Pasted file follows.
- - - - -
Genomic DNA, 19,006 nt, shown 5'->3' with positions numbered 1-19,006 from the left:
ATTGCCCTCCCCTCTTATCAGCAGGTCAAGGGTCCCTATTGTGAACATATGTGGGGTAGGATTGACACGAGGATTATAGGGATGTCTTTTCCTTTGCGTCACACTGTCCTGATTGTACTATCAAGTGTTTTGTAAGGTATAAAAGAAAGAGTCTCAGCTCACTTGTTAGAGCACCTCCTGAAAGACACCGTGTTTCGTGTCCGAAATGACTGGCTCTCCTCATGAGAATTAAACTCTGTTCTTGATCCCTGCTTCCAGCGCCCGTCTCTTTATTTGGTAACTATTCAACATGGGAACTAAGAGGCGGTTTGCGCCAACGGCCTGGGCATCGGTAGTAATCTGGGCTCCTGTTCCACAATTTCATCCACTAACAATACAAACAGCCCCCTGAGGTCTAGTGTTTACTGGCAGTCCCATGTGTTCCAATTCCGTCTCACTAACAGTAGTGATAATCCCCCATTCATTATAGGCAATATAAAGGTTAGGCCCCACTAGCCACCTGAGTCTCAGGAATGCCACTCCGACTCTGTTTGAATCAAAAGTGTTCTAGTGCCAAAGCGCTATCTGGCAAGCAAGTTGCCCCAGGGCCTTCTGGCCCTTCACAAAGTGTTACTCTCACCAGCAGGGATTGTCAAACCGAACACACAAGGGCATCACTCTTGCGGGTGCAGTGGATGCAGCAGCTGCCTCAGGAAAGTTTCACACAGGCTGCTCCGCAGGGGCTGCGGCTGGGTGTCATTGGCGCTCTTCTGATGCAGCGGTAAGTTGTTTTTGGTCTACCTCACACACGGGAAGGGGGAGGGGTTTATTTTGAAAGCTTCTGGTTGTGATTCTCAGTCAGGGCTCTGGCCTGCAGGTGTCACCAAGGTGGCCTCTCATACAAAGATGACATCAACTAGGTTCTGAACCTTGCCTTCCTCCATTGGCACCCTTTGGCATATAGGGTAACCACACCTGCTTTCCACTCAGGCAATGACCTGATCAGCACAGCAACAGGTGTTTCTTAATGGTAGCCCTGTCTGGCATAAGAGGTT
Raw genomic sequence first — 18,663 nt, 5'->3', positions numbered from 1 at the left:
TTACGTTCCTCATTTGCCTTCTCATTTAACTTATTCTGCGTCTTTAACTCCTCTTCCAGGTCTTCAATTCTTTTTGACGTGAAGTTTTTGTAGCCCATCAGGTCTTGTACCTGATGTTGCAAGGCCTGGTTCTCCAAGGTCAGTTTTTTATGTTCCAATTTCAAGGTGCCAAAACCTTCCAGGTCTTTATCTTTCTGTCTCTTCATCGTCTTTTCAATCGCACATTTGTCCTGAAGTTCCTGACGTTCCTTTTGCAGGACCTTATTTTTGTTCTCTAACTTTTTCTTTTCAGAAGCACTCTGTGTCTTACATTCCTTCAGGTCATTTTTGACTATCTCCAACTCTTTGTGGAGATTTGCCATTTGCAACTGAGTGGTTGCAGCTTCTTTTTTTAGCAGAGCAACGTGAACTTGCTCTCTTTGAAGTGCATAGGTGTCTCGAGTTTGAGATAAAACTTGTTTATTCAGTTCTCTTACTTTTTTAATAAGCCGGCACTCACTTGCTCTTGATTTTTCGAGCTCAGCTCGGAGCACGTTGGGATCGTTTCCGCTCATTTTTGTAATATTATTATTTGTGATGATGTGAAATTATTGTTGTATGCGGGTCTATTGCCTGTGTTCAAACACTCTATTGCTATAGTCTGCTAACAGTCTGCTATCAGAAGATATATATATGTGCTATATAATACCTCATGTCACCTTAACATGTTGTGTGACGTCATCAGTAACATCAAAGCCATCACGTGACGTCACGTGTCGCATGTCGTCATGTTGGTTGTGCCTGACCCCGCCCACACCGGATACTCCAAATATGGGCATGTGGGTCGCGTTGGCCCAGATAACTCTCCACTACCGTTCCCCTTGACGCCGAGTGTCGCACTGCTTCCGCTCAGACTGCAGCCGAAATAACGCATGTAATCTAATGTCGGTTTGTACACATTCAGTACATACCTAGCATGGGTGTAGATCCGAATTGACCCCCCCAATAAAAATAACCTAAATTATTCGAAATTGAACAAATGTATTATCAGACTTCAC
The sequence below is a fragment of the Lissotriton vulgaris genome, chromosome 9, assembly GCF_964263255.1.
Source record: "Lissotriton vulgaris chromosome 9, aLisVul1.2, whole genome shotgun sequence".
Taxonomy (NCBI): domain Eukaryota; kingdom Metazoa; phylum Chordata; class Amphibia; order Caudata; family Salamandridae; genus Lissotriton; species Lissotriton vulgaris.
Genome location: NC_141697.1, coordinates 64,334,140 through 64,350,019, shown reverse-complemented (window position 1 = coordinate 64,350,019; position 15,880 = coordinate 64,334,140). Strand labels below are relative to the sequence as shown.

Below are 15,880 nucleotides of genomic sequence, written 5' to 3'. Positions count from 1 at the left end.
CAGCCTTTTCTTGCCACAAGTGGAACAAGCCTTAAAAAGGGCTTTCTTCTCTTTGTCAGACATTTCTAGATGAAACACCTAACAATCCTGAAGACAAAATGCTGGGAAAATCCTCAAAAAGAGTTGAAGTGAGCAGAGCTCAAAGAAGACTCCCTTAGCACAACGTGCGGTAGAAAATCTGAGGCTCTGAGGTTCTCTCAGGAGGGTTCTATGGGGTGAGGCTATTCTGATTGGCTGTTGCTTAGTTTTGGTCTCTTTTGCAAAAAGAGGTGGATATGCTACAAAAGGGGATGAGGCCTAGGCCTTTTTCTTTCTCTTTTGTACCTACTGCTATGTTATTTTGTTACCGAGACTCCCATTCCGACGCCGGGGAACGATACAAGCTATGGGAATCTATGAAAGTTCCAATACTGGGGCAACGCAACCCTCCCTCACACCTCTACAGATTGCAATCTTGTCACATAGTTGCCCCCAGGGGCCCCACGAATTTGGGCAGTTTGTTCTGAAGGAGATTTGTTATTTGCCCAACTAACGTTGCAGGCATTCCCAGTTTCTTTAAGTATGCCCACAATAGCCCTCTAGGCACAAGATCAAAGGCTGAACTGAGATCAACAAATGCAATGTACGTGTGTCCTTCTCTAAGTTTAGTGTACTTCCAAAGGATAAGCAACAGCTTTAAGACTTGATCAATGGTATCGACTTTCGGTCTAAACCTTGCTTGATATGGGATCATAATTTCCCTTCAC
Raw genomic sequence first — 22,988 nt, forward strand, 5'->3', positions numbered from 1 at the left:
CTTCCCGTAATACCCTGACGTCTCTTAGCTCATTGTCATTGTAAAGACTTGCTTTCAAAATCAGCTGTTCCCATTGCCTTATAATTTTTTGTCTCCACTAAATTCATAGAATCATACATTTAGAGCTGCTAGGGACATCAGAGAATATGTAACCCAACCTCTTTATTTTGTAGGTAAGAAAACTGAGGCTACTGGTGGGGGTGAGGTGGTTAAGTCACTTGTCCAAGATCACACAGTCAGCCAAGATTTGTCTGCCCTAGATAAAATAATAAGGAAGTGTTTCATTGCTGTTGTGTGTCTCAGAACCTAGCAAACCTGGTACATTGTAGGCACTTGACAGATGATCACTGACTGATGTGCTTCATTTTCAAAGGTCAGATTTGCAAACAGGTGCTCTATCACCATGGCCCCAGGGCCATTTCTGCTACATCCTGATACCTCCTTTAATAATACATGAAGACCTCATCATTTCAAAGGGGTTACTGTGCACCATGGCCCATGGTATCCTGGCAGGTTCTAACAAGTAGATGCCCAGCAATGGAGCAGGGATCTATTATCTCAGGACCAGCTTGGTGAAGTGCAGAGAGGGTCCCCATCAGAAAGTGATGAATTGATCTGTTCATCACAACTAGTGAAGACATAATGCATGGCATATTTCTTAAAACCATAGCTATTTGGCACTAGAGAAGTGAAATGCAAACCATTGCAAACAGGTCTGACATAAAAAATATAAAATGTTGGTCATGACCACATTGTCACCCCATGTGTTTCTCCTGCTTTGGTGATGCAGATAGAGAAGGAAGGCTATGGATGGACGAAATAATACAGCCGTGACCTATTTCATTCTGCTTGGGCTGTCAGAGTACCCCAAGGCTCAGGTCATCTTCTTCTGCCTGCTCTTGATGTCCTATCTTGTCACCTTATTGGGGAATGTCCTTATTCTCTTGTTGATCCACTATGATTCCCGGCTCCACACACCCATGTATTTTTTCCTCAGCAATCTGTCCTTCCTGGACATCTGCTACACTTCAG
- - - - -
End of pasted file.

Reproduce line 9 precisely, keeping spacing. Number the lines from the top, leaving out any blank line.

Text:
Below are 15,880 nucleotides of genomic sequence, written 5' to 3'. Positions count from 1 at the left end.